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But justices Peter Martin and Jack Watson said the addition of Klaus’ sister to the deadly plot required a more serious punishment.
“We are persuaded that the crimes of Klaus and Frank are not adequately represented in terms of proportionality and not adequately denounced by not distinguishing the killing of Klaus’ sister, which was an intentional extension of the main scheme,” they wrote.
Klaus hired Frank to fatally shoot his parents Gordon and Sandra, and his sister Monica in their farmhouse near Castor, about 140 kilometres east of Red Deer, on Dec. 8, 2013, and set the home ablaze for their life insurance and the property he would inherit.
Garland murdered Alvin and Kathy Liknes and their grandson, Nathan O’Brien, on June 30, 2014, after kidnapping the trio from the couple’s Calgary home, where their grandson was having a sleepover.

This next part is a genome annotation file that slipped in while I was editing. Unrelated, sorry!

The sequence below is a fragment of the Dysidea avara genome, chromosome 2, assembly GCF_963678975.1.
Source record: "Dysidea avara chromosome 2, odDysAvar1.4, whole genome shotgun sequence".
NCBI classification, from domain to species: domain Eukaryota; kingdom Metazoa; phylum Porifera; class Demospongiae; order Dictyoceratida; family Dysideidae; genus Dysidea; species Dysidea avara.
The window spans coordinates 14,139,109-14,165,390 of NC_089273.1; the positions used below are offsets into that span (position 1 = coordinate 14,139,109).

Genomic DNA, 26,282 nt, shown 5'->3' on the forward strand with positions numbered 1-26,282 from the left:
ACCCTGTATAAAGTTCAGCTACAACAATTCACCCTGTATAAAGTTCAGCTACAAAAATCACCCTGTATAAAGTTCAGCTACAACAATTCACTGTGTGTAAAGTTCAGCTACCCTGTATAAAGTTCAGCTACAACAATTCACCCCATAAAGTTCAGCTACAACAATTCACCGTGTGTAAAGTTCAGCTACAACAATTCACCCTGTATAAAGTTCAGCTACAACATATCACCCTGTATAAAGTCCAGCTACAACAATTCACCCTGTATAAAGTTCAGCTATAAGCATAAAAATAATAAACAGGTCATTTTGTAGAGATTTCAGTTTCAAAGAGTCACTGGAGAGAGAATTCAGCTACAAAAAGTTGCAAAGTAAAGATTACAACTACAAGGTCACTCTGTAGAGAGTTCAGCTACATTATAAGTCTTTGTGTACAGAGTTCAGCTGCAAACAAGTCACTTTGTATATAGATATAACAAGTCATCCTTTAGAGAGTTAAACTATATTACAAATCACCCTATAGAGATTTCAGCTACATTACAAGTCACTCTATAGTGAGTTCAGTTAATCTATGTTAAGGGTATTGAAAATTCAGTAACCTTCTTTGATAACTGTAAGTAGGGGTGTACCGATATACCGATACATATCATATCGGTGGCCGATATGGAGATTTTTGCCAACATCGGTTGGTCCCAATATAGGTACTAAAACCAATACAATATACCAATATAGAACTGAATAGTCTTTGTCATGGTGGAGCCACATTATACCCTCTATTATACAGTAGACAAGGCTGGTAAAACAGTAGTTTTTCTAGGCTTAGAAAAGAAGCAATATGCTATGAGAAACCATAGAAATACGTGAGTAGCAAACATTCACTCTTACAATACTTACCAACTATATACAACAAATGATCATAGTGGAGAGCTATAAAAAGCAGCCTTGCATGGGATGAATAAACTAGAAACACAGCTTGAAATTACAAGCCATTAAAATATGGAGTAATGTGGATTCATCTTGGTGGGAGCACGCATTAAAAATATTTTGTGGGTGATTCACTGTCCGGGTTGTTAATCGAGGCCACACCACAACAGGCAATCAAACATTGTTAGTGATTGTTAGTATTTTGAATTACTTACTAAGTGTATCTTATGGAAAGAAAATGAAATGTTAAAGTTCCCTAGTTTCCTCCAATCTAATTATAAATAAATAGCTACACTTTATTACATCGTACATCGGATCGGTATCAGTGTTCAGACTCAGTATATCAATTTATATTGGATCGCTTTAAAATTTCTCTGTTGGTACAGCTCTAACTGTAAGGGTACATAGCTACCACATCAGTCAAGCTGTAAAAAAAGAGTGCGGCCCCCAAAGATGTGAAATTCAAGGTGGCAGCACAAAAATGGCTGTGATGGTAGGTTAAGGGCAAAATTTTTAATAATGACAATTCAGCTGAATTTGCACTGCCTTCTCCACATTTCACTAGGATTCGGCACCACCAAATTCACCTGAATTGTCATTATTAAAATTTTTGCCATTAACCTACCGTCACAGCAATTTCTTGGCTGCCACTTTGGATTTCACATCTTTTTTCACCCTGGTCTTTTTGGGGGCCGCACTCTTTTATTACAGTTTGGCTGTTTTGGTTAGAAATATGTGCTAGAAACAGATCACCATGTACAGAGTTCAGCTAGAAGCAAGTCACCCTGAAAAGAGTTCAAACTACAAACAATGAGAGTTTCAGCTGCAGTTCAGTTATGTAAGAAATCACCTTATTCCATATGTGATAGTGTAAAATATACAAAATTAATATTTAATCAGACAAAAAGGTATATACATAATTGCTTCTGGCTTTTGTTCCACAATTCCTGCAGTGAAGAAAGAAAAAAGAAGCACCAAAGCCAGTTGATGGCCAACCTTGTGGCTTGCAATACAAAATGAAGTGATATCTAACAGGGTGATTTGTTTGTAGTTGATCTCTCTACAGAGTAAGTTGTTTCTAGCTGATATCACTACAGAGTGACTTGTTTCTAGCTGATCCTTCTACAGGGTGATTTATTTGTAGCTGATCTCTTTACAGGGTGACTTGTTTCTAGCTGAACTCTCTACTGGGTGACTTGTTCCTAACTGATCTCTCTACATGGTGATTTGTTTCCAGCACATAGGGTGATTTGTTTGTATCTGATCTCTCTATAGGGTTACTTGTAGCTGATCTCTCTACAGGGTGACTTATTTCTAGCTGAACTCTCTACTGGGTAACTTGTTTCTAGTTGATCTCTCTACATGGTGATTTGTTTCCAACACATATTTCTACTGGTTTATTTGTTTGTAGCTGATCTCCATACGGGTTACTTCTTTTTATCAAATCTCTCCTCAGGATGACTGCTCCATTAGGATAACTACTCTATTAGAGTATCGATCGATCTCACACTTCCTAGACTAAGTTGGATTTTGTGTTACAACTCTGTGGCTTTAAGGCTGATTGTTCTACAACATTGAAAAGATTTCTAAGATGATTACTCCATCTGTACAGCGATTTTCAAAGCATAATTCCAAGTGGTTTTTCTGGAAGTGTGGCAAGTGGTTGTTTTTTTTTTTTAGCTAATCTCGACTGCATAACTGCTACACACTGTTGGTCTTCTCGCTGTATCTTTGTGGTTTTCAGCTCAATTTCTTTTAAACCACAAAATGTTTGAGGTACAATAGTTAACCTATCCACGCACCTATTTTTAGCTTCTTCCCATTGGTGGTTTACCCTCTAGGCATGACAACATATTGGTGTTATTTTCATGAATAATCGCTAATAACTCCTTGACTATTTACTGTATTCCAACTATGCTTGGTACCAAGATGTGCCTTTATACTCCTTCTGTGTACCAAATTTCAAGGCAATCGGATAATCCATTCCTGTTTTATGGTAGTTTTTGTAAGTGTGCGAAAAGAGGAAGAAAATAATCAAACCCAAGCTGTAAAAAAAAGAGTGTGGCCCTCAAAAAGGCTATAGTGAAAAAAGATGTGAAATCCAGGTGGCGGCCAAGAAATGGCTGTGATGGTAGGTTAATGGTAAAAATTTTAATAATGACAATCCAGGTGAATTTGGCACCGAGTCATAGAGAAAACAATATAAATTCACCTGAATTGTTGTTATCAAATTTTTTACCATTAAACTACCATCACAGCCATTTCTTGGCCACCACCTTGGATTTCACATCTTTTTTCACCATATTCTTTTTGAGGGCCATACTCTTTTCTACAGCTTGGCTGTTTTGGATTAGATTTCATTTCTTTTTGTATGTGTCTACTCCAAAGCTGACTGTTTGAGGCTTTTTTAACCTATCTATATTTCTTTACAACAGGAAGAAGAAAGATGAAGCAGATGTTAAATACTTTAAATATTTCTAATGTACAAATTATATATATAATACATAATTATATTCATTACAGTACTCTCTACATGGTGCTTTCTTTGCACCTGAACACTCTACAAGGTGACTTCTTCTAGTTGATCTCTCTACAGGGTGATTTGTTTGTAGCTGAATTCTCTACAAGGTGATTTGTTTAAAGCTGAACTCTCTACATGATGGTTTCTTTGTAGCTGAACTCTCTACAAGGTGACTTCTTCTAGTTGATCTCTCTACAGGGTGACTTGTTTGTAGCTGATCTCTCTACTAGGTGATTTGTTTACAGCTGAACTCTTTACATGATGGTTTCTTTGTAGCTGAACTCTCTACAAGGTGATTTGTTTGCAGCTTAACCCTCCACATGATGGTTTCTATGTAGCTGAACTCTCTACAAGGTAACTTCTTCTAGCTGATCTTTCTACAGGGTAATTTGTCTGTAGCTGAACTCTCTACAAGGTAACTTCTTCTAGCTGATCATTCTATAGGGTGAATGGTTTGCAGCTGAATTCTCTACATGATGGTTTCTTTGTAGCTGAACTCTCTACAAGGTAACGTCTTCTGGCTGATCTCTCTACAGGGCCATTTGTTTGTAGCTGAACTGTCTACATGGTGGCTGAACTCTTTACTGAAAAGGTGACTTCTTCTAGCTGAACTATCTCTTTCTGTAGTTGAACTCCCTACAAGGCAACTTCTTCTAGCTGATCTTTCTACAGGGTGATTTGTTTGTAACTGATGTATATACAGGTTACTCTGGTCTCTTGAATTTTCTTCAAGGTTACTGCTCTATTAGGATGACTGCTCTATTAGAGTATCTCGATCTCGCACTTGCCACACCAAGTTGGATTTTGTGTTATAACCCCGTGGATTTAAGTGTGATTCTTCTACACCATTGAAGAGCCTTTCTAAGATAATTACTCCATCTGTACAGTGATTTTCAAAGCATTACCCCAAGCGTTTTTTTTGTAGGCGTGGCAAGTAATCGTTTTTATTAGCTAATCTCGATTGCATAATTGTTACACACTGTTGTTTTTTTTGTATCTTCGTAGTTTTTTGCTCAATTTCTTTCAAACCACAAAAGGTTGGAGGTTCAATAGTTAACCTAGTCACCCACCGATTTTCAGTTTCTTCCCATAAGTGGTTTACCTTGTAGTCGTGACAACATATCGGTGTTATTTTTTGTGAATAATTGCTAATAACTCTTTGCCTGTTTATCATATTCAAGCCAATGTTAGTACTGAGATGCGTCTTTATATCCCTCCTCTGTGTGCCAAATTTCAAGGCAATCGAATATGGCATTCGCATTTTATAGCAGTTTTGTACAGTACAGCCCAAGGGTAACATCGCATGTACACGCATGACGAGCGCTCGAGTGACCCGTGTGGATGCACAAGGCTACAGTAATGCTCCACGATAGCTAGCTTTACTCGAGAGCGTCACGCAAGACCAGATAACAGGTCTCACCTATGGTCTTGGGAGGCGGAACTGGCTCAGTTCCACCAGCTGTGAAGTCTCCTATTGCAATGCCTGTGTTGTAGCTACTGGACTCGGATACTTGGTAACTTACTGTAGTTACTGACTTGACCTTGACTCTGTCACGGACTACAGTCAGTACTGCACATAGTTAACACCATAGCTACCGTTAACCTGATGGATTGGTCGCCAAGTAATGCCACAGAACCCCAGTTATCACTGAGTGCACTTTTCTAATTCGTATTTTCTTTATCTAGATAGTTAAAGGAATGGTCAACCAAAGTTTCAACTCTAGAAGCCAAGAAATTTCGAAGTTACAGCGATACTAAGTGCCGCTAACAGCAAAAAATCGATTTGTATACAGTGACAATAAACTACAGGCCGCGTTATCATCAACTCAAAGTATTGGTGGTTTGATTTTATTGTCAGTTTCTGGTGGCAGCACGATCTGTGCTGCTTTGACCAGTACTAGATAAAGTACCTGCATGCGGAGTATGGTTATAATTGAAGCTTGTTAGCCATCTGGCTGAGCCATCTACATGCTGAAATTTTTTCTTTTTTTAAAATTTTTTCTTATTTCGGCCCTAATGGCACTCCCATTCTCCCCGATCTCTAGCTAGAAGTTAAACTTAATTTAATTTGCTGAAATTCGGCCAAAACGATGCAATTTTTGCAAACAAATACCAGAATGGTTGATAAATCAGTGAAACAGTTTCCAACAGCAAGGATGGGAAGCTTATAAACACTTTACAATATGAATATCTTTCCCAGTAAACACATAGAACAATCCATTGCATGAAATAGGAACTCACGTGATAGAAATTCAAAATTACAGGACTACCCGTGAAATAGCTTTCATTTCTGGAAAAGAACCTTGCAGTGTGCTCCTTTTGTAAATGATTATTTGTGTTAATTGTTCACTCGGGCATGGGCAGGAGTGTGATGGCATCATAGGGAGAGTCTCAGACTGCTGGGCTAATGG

He was also sentenced to life in a federal penitentiary with three consecutive periods of parole ineligibility.
Martin and Watson agreed with Crown prosecutor Christine Rideout that given the circumstances of Garland’s crimes the punishment was justified.
“Given the seriousness of the offences, and the moral culpability of the appellant, the sentence is not unduly harsh or demonstrably unfit,” they said.
The judges who sentenced Garland, Klaus and Frank had the option of making their automatic periods of parole ineligibility of 25 years either concurrent, where they would run at the same time, or consecutive.